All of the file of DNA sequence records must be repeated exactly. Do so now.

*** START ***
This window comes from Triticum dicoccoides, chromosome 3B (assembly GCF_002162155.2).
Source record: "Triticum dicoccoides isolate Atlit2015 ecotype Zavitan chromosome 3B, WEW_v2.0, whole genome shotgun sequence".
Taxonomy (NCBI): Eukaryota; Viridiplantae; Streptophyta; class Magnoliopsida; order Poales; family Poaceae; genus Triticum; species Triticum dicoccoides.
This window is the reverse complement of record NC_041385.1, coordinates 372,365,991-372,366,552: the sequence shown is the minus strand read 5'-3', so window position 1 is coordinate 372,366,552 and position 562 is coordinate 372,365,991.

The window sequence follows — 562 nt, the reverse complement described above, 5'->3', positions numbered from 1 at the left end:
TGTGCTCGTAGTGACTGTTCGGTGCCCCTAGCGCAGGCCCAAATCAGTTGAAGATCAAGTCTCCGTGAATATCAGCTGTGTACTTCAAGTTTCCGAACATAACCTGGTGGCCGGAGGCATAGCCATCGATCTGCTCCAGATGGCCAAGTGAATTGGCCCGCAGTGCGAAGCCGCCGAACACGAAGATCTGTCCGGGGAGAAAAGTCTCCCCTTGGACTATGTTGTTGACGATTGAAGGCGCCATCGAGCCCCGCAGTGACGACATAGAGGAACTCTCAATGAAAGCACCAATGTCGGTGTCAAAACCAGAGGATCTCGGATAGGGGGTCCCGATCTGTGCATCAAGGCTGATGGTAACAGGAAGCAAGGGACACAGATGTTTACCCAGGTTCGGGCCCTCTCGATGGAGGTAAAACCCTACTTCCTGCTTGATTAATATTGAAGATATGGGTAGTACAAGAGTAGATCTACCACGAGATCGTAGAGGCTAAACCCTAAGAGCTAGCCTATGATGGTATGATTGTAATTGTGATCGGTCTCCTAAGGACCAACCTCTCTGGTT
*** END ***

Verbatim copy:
This window comes from Triticum dicoccoides, chromosome 3B (assembly GCF_002162155.2).
Source record: "Triticum dicoccoides isolate Atlit2015 ecotype Zavitan chromosome 3B, WEW_v2.0, whole genome shotgun sequence".
Taxonomy (NCBI): Eukaryota; Viridiplantae; Streptophyta; class Magnoliopsida; order Poales; family Poaceae; genus Triticum; species Triticum dicoccoides.
This window is the reverse complement of record NC_041385.1, coordinates 372,365,991-372,366,552: the sequence shown is the minus strand read 5'-3', so window position 1 is coordinate 372,366,552 and position 562 is coordinate 372,365,991.

The window sequence follows — 562 nt, the reverse complement described above, 5'->3', positions numbered from 1 at the left end:
TGTGCTCGTAGTGACTGTTCGGTGCCCCTAGCGCAGGCCCAAATCAGTTGAAGATCAAGTCTCCGTGAATATCAGCTGTGTACTTCAAGTTTCCGAACATAACCTGGTGGCCGGAGGCATAGCCATCGATCTGCTCCAGATGGCCAAGTGAATTGGCCCGCAGTGCGAAGCCGCCGAACACGAAGATCTGTCCGGGGAGAAAAGTCTCCCCTTGGACTATGTTGTTGACGATTGAAGGCGCCATCGAGCCCCGCAGTGACGACATAGAGGAACTCTCAATGAAAGCACCAATGTCGGTGTCAAAACCAGAGGATCTCGGATAGGGGGTCCCGATCTGTGCATCAAGGCTGATGGTAACAGGAAGCAAGGGACACAGATGTTTACCCAGGTTCGGGCCCTCTCGATGGAGGTAAAACCCTACTTCCTGCTTGATTAATATTGAAGATATGGGTAGTACAAGAGTAGATCTACCACGAGATCGTAGAGGCTAAACCCTAAGAGCTAGCCTATGATGGTATGATTGTAATTGTGATCGGTCTCCTAAGGACCAACCTCTCTGGTT